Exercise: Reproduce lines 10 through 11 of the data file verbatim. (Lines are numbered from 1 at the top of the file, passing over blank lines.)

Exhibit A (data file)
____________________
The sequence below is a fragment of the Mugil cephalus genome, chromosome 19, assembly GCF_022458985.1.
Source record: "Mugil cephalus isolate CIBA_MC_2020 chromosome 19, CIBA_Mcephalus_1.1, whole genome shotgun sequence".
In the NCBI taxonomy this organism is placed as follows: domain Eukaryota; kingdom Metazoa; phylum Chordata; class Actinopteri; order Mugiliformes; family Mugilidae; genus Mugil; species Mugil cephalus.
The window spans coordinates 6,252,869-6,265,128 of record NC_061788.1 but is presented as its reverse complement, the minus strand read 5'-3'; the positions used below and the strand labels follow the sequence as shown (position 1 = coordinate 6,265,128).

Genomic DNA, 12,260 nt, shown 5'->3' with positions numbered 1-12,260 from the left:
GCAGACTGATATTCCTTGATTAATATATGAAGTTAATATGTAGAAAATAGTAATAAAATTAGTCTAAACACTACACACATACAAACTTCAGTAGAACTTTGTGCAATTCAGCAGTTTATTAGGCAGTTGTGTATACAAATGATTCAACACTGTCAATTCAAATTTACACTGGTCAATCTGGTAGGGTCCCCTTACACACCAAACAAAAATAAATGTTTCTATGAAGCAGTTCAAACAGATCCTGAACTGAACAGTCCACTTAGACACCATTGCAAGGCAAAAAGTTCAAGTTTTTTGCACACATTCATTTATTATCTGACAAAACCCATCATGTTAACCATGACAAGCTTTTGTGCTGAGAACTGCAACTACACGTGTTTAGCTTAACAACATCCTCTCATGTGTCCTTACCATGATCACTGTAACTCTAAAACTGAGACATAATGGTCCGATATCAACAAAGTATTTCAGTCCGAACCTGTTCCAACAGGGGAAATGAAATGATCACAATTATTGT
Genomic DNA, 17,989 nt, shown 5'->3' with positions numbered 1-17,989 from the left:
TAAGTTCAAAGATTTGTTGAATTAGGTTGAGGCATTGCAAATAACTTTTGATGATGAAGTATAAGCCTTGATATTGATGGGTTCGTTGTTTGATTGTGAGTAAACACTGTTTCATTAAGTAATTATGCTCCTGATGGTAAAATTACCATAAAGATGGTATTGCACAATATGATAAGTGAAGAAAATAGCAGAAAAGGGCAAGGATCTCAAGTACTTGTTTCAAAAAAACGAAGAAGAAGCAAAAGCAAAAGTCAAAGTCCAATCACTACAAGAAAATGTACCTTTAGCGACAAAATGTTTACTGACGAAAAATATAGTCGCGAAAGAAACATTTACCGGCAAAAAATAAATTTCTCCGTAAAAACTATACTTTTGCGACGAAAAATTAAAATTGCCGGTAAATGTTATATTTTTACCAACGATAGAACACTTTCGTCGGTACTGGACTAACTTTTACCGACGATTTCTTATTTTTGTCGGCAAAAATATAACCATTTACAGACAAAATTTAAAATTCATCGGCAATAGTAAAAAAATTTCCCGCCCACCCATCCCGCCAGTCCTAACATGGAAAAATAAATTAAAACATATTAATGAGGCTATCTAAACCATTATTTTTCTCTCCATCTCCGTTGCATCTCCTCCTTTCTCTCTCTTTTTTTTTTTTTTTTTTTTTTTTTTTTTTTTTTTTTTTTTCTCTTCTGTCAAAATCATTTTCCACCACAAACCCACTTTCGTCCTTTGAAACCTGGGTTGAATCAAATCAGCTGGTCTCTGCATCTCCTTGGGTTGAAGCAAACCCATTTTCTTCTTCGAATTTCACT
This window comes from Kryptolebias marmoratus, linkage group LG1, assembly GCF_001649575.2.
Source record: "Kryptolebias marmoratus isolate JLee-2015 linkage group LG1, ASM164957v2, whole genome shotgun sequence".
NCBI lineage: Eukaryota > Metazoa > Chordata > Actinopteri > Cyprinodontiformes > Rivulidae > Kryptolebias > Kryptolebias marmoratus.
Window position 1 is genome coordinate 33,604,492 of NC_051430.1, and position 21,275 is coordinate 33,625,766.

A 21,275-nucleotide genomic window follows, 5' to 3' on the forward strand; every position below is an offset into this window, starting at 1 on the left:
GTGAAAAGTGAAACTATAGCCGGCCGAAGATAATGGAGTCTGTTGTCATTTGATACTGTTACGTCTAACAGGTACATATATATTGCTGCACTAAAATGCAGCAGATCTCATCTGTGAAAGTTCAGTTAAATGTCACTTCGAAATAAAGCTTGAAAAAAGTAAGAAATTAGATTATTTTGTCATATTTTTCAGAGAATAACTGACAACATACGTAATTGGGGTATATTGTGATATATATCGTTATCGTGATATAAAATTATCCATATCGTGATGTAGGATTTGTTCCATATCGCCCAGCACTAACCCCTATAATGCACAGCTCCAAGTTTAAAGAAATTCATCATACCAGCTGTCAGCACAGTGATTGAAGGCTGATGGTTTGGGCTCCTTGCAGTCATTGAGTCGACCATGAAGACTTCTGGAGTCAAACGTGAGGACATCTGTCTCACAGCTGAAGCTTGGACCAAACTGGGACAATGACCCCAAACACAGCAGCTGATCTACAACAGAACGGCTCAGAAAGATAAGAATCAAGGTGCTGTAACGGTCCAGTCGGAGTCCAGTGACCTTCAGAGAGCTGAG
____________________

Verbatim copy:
Source record: "Kryptolebias marmoratus isolate JLee-2015 linkage group LG1, ASM164957v2, whole genome shotgun sequence".
NCBI lineage: Eukaryota > Metazoa > Chordata > Actinopteri > Cyprinodontiformes > Rivulidae > Kryptolebias > Kryptolebias marmoratus.